(58) κοινόν μεν τούτο και παρά πάντων ομολογούμενον ειληφότες, τομή τους υπάτους άγειν υπό την δίκην, αλλά τους υπηρετούντας αυτοίς ιδιώτας, « 52.

(59) In c. 40, the consuls are stated to have convened idIwTiKÒV 'vvédplov πατρικίων των ανδρειοτάτων τε και μάλιστα εν τη πόλει τότ' ανθούνων. In c. 4l, the patricians παραληφθέντες εις το συνέδριον, έτυχον δ' οίκράτιστοι napar\nOévtes, are mentioned.

(60) Ib. c. 42.


and their clients, with any others who may serve voluntarily. Siccius Dentatus volunteers on this service, and he forms a band of 800 men, who are the flower of the army. As the armies are about to engage, Romilius, the consul, orders Siccius and his troop to attack the enemy's camp, intending that they should perish in the attempt. Siccius remonstrates, but he yields to the consul's taunts, and the troop set out, according to Dionysius, conscious of their fate, weeping and dejected, and having previously taken leave of their comrades, believing themselves to be on their way to certain death. Siccius, however, instead of taking the road indicated to him by the consul, chose another path, leading through a wood, and by the assistance of a countryman whom they met, and whom they forced to be their guide, they reached the camp unobserved, and captured it, without the loss of a single man. The Æquian army, having the Romans both before and behind them, were now easily defeated; but in the night Siccius kills all the Æquian prisoners, and horses, and other beasts of burden, in the camp, and burns the tents which were full of arms and warlike stores, as well as of the plunder from the Tusculan territory; after which he marches to Rome with his men, carrying nothing but arms. Siccius then lays the consul's conduct before the tribunes; they convene the popular assembly; and Siccius moves the audience to tears by the disclosure of the 'murderous stratagem by which the consul had attempted to sacrifice himself and his brave companions in arms. pathy with Siccius was not confined to the people; but the Senate also participated in the indignation created by the act of the consuls, and refused them a triumph on their return to Rome.(61) After the consular elections, Siccius, who had been elected tribune, impeached Romilius the former consul, and one of the ædiles(62) impeached his colleague Veturius. The following is the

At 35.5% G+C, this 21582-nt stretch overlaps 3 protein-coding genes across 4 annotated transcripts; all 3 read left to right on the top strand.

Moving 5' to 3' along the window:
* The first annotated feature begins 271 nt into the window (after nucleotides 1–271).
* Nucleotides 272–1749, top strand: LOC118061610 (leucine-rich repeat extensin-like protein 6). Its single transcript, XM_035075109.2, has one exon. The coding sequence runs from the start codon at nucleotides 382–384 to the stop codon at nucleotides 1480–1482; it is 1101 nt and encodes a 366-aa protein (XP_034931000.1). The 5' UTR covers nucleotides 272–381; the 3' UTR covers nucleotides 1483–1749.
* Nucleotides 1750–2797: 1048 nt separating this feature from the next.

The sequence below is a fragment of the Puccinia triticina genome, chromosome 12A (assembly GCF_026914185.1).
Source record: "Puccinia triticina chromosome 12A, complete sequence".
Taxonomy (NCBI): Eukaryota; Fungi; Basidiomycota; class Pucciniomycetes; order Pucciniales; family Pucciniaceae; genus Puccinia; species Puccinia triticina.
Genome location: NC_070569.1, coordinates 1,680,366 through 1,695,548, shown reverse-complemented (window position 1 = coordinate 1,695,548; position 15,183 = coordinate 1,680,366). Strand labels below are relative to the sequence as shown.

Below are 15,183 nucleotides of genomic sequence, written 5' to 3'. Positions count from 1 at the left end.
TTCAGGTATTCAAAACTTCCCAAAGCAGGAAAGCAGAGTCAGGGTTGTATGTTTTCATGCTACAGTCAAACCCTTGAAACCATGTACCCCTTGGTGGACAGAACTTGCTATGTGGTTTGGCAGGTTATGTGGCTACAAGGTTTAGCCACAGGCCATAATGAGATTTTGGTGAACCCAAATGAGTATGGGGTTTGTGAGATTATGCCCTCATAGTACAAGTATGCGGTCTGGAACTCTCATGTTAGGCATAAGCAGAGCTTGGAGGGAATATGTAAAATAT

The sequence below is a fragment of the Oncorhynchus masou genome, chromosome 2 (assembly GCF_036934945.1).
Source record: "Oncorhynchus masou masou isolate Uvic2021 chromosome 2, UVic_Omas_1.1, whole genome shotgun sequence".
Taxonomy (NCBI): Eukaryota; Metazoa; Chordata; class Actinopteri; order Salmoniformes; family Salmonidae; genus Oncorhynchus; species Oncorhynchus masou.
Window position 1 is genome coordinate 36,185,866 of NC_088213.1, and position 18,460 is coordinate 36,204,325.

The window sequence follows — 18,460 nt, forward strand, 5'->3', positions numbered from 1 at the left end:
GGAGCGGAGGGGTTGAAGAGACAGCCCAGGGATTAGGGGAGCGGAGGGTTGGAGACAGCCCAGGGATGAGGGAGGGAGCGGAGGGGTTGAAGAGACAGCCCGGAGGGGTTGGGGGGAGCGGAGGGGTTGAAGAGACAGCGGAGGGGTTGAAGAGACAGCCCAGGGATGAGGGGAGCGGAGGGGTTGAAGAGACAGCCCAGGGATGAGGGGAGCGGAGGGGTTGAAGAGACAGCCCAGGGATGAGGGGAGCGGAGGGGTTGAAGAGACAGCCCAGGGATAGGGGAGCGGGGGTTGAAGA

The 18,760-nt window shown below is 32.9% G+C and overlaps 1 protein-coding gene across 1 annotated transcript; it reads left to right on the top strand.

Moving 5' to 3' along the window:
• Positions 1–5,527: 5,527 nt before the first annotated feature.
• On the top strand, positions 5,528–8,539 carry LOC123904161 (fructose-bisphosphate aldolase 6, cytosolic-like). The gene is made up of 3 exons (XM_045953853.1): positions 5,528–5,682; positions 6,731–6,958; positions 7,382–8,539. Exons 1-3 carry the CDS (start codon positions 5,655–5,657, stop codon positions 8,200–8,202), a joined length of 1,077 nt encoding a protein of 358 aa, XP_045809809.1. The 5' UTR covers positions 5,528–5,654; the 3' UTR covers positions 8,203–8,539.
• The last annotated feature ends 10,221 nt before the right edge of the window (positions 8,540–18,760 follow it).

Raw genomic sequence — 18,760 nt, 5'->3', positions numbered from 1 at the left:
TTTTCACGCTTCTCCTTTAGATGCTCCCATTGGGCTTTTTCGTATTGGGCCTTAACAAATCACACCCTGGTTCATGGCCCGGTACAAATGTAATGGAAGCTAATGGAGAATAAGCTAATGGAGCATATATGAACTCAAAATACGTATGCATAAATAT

The sym

(61) Dion. Hal. x. 42-47. In c. 43, as Hooke has remarked, the sense requires 'Αλγίδου for 'Αντίου. Dionysius elsewhere speaks of "Αλγιδος as a town; x. 21, xi. 3. See Mr. Bunbury's art. Algidus, in Smith's Dict. of Ancient Geography. (62) In our text of Dionysius, he is only called Acúklos.